Of course, that isn’t really a video assist system. The image is useful for the simplest shots but not much help when the camera moves or the lens is adjusted. Every setup change or lens adjustment necessitates a recalibration of video camera position and exposure settings. To be a fully functional system, both the video and film cameras would have to view the scene through the same lens to avoid parallax errors and exposure sensitivities would have to track together. This presents a series of technical challenges.
It was a cowboy from East Texas with little formal education who took on the challenge and worked out all the engineering obstacles. Jimmie Songer grew up on a ranch in Burleston, south of Fort Worth, with a keen interest in how radio and television worked. He and his friend, Don Zuccaro, would purchase crystal radio kits, assemble them and string the antenna wire along his mother’s clothesline.
As a teenager, he took a road trip that would set up the course of his life. He and his friends traveled north as far as Bloomington, Indiana, when funds began to run out. Looking for a job to replenish assets, he applied to the RCA plant on Rogers Street. Ordinarily, his lack of formal training would have been an impediment but RCA was just then experimenting with designs for color sets and there was no established technology to learn. By diagramming from memory the circuit design of a popular RCA model, he demonstrated familiarity with the major components and was hired on the spot to be a runner for the engineers developing the new color system.
His duties at RCA consisted largely of gathering components requested by the engineers and distributing them. Along the way, he asked questions about the function of each element and how it fit into the overall design. He stayed about a year, not long enough to see the model CTC4 they were developing go on sale. That didn’t happen until a couple of years later in 1955. But, when he did move back to Texas, he had a pretty good understanding of how video, and color video in particular, worked.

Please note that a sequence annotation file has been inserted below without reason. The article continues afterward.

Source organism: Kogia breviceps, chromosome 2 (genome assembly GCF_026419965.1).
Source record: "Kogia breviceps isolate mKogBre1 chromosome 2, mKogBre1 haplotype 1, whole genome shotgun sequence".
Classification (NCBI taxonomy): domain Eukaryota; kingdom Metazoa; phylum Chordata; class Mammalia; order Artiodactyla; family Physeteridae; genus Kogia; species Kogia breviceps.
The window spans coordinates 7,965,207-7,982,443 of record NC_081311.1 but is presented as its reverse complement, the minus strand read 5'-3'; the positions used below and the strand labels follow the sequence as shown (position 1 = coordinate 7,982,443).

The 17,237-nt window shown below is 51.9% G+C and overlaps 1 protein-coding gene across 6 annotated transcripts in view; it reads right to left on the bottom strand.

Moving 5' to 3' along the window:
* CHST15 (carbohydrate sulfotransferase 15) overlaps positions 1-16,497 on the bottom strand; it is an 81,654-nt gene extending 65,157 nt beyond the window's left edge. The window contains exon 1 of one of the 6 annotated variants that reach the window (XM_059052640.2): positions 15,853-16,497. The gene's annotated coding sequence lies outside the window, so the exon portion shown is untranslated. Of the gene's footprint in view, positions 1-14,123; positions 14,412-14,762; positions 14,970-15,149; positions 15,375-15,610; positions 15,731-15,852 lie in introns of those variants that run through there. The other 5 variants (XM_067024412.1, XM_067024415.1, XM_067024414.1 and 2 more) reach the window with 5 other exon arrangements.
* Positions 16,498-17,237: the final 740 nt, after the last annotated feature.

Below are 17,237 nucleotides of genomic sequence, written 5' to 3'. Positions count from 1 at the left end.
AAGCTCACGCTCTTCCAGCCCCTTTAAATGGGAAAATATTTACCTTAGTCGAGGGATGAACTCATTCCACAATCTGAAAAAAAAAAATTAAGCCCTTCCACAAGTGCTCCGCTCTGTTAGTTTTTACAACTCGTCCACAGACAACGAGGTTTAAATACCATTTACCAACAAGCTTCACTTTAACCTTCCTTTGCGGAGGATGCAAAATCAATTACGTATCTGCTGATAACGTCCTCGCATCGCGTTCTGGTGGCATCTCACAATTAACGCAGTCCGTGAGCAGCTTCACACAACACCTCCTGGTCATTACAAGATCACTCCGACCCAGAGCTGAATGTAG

Graduating from crystal radio sets, he and his friend, Don Zuccaro, made a mail-order purchase of plans for a black & white television. Components were not readily available at that time but Jimmie and Don were ingenious and purchased a war surplus radar set with A&B scopes and cannibalized it for parts. The task of hand-winding the tuning coil was simplified because Fort Worth had only one TV station so there was no need to tune anything other than Channel 5.
With skills honed from building his own set and working at the RCA plant in Indiana, Jimmie Songer quickly found work with appliance shops in the Fort Worth area that were beginning to sell television sets but had no one to set them up, connect antennas and service them when needed. This led to an offer, in 1953, to work setting up KMID, Channel 2, in the Midland Odessa area. After a few years with KMID, he worked awhile in the Odessa area and then returned to Fort Worth but he stayed only a year before setting out for Los Angeles in April 1963.
In Los Angeles, he worked at first for a TV repair shop in Burbank while he tinkered with his own experimental projects. Hearing that Dr. Richard Goldberg, the chief scientist at Technicolor, was looking for people with experience with color, he sought him out and secured a job calibrating the color printers. Dr. Goldberg was also developing a two-perforation pull-down camera for widescreen use. Songer became fascinated by the possibility of using that design at 48 fps to make alternate images, one atop the other, which might be used for 3D and built some experimental rigs to test the idea.
This work with Dr. Goldberg in the early ’60s brought him to the attention of Gordon Sawyer at Samuel Goldwyn Studios. Sawyer wanted him to help with an ongoing project for Stan Freberg involving simultaneous video and film recording. Freberg was using side-by-side cameras to create video records of film commercials. The side-byside positioning produced parallax errors but his commercials were mostly static. Generally, the results were good enough for timing and performance checks. But issues of accurately tracking motion would arise whenever the camera did move and Stan Freberg wanted a better system.